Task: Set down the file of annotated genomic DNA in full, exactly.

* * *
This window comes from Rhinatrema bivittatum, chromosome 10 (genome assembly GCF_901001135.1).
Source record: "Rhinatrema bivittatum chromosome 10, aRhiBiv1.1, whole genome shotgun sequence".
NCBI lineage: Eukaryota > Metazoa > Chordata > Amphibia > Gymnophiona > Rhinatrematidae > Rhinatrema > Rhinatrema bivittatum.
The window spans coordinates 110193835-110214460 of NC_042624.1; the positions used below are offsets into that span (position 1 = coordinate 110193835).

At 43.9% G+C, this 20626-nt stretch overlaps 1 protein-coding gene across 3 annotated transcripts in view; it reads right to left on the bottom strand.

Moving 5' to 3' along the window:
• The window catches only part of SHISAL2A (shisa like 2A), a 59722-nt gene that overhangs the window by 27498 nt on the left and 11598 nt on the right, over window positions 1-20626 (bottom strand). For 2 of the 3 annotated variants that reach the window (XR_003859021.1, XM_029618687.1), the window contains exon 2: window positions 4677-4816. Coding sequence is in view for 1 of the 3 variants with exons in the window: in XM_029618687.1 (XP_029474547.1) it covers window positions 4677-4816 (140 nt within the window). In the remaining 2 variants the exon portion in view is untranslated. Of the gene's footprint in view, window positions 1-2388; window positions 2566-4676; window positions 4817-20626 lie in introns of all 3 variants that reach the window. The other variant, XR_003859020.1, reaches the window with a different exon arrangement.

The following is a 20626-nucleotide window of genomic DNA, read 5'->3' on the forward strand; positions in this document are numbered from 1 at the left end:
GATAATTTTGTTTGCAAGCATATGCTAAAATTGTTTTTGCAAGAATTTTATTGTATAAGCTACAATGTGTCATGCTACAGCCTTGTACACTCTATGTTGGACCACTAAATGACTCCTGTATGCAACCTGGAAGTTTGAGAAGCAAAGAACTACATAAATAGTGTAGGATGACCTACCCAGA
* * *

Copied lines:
This window comes from Rhinatrema bivittatum, chromosome 10 (genome assembly GCF_901001135.1).
Source record: "Rhinatrema bivittatum chromosome 10, aRhiBiv1.1, whole genome shotgun sequence".
NCBI lineage: Eukaryota > Metazoa > Chordata > Amphibia > Gymnophiona > Rhinatrematidae > Rhinatrema > Rhinatrema bivittatum.
The window spans coordinates 110193835-110214460 of NC_042624.1; the positions used below are offsets into that span (position 1 = coordinate 110193835).

At 43.9% G+C, this 20626-nt stretch overlaps 1 protein-coding gene across 3 annotated transcripts in view; it reads right to left on the bottom strand.

Moving 5' to 3' along the window:
• The window catches only part of SHISAL2A (shisa like 2A), a 59722-nt gene that overhangs the window by 27498 nt on the left and 11598 nt on the right, over window positions 1-20626 (bottom strand). For 2 of the 3 annotated variants that reach the window (XR_003859021.1, XM_029618687.1), the window contains exon 2: window positions 4677-4816. Coding sequence is in view for 1 of the 3 variants with exons in the window: in XM_029618687.1 (XP_029474547.1) it covers window positions 4677-4816 (140 nt within the window). In the remaining 2 variants the exon portion in view is untranslated. Of the gene's footprint in view, window positions 1-2388; window positions 2566-4676; window positions 4817-20626 lie in introns of all 3 variants that reach the window. The other variant, XR_003859020.1, reaches the window with a different exon arrangement.

The following is a 20626-nucleotide window of genomic DNA, read 5'->3' on the forward strand; positions in this document are numbered from 1 at the left end:
GATAATTTTGTTTGCAAGCATATGCTAAAATTGTTTTTGCAAGAATTTTATTGTATAAGCTACAATGTGTCATGCTACAGCCTTGTACACTCTATGTTGGACCACTAAATGACTCCTGTATGCAACCTGGAAGTTTGAGAAGCAAAGAACTACATAAATAGTGTAGGATGACCTACCCAGA